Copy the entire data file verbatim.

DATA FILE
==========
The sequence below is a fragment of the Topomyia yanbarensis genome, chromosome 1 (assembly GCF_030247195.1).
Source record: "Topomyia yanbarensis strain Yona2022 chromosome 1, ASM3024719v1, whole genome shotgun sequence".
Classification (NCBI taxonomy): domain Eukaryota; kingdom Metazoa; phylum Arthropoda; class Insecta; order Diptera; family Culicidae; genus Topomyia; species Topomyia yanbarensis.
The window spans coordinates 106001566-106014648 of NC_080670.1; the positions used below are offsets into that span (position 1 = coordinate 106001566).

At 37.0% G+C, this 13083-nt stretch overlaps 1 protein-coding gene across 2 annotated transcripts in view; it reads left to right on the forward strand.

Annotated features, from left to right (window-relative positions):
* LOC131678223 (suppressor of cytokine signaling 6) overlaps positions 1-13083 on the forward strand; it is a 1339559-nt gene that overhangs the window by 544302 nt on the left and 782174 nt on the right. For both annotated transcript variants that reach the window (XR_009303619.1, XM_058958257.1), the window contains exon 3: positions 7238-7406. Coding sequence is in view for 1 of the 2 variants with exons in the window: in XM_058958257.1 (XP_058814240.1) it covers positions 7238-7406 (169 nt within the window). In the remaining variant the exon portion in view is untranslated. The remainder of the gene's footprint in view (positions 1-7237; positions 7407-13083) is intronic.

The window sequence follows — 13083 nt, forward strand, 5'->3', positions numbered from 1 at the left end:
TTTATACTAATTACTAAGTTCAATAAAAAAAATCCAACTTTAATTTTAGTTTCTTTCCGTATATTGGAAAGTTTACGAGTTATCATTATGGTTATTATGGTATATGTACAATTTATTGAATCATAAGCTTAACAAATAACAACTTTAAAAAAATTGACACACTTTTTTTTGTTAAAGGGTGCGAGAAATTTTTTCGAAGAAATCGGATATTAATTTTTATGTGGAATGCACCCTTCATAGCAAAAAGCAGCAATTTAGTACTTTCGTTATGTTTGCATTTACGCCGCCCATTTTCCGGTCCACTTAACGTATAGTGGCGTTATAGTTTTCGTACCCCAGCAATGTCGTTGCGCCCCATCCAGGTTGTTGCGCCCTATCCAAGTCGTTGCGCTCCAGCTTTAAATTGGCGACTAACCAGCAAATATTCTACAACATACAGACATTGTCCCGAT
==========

The sequence below is a fragment of the Topomyia yanbarensis genome, chromosome 1 (assembly GCF_030247195.1).
Source record: "Topomyia yanbarensis strain Yona2022 chromosome 1, ASM3024719v1, whole genome shotgun sequence".
Classification (NCBI taxonomy): domain Eukaryota; kingdom Metazoa; phylum Arthropoda; class Insecta; order Diptera; family Culicidae; genus Topomyia; species Topomyia yanbarensis.
The window spans coordinates 106001566-106014648 of NC_080670.1; the positions used below are offsets into that span (position 1 = coordinate 106001566).

At 37.0% G+C, this 13083-nt stretch overlaps 1 protein-coding gene across 2 annotated transcripts in view; it reads left to right on the forward strand.

Annotated features, from left to right (window-relative positions):
* LOC131678223 (suppressor of cytokine signaling 6) overlaps positions 1-13083 on the forward strand; it is a 1339559-nt gene that overhangs the window by 544302 nt on the left and 782174 nt on the right. For both annotated transcript variants that reach the window (XR_009303619.1, XM_058958257.1), the window contains exon 3: positions 7238-7406. Coding sequence is in view for 1 of the 2 variants with exons in the window: in XM_058958257.1 (XP_058814240.1) it covers positions 7238-7406 (169 nt within the window). In the remaining variant the exon portion in view is untranslated. The remainder of the gene's footprint in view (positions 1-7237; positions 7407-13083) is intronic.

The window sequence follows — 13083 nt, forward strand, 5'->3', positions numbered from 1 at the left end:
TTTATACTAATTACTAAGTTCAATAAAAAAAATCCAACTTTAATTTTAGTTTCTTTCCGTATATTGGAAAGTTTACGAGTTATCATTATGGTTATTATGGTATATGTACAATTTATTGAATCATAAGCTTAACAAATAACAACTTTAAAAAAATTGACACACTTTTTTTTGTTAAAGGGTGCGAGAAATTTTTTCGAAGAAATCGGATATTAATTTTTATGTGGAATGCACCCTTCATAGCAAAAAGCAGCAATTTAGTACTTTCGTTATGTTTGCATTTACGCCGCCCATTTTCCGGTCCACTTAACGTATAGTGGCGTTATAGTTTTCGTACCCCAGCAATGTCGTTGCGCCCCATCCAGGTTGTTGCGCCCTATCCAAGTCGTTGCGCTCCAGCTTTAAATTGGCGACTAACCAGCAAATATTCTACAACATACAGACATTGTCCCGAT